Cancer Risk Prediction and Interpretation from Electronic Health Records
Author: Zhao Li, M.Eng. (2023)
Primary advisor: W. Jim Zheng, PhD
Committee members: Hua Xu, PhD; Xiaoqian Jiang, PhD
PhD thesis, The University of Texas School of Biomedical Informatics at Houston.
Cancer as a leading cause of death is a complex disease with many different forms. Cancer risk prediction is important for identifying high-risk individuals in early stages and enabling targeted screening and interventions to reduce mortality rates and improve clinical outcomes. Electronic health records (EHR) provide a vast amount of data that can be used for predictive model development, allowing for the detection of subtle patterns and associations that may not be apparent in smaller datasets. Various approaches, including statistical and artificial intelligence models, have been developed to predict an individual's risk of cancer based on these data resources.
Methods such as joint statistical modeling for dynamic prediction of disease risk can provide critical information for prognosis and clinical decision making, but are limited by their ability to handle large amounts of rich clinical data in electronic health record systems. Machine learning models, and more recently, deep learning models, are used for disease prediction on large-scale structured data from EHR and achieved great improvement in performance thanks to the complex architecture design and efficient feature representation learning. However, the accuracy of deep learning model for many disease prediction problems is affected by many factors including time-varying covariates, rare incidence, and covariate imbalance.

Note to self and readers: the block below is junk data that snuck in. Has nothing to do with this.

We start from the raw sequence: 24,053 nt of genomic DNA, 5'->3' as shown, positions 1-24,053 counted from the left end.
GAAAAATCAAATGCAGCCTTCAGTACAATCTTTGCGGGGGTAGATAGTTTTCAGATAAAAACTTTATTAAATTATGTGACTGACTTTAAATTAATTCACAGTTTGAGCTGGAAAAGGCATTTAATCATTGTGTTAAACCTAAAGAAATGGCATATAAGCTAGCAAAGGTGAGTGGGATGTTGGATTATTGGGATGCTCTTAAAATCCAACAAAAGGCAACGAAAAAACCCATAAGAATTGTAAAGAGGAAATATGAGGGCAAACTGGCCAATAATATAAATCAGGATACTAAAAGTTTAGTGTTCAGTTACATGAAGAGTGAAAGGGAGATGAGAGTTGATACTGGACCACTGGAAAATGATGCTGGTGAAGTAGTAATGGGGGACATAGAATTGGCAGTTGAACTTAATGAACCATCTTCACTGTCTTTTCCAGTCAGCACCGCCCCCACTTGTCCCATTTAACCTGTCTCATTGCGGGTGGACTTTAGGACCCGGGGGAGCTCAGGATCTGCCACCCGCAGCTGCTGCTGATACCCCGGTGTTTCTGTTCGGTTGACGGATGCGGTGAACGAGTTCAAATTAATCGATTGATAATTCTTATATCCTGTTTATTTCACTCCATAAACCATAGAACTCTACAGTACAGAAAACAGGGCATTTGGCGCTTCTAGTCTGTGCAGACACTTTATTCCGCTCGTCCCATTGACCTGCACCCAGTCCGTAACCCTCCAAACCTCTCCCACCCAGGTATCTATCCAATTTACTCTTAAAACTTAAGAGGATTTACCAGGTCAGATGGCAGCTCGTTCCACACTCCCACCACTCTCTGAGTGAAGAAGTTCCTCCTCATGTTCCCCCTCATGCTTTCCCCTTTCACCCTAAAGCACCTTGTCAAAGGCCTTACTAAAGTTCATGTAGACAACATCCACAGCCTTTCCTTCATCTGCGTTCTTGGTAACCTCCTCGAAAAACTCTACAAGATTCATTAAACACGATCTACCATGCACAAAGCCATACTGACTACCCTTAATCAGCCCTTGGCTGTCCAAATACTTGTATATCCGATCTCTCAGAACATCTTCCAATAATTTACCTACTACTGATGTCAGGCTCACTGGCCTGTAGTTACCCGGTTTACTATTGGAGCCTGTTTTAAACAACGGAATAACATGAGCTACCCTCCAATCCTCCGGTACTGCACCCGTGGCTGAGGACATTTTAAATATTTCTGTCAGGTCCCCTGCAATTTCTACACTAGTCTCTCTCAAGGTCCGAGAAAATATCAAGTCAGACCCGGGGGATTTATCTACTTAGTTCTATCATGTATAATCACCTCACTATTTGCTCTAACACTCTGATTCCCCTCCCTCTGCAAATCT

This dissertation focuses on disease risk prediction for cancer early detection and diagnosis by utilizing both advanced statistical method and deep learning models on structured EHR data. I first investigated the extent to which time-varying covariates, rare incidence, and covariate imbalance influence deep learning performance, and then devised strategies to tackle these challenges. These strategies were applied to improve hepatocellular carcinoma risk prediction among patients with non-alcoholic fatty liver disease (Chapter 2). The novel strategies developed in this work can significantly improve the performance of hepatocellular carcinoma risk prediction among patients with nonalcoholic fatty liver disease. Furthermore, the novel strategies can be generalized to apply to other disease risk predictions using structured electronic health records, especially for disease risks on condition of another disease.
In addition, I employed explainable machine learning approaches to predict the onset risk of brain metastasis for lung cancer patients and to identify important clinical features for brain metastasis development (Chapter 3). To our best knowledge, this is the first study to predict brain metastasis using structured EHR data. I achieved decent prediction performance for BM prediction and identified factors highly relevant to brain metastasis development even many important pieces of information like cancer staging and imaging, are missed in EHR.
To enable the advanced statistical model for dynamic disease risk prediction to handle large amounts of rich clinical data in EHR, I also worked closely with biostatisticians to develop novel data science methodologies to utilize GPU and deep learning libraries to accelerate a novel two-stage estimation procedure for joint modeling. This study demonstrates the great enabling power of modern GPU technology and deep learning platforms for statistical methods to analyze large amounts of individual-level clinical data for cancer risk prediction (Chapter 4).
Notably, this dissertation presents comprehensive and systematic research for cancer risk prediction from EHR. These studies have contributed significant insights into brain metastasis development and hepatocellular carcinoma progression. Furthermore, the methods proposed in this dissertation offer valuable strategies to address the challenges of employing deep learning models and advanced statistical models on structured EHR data.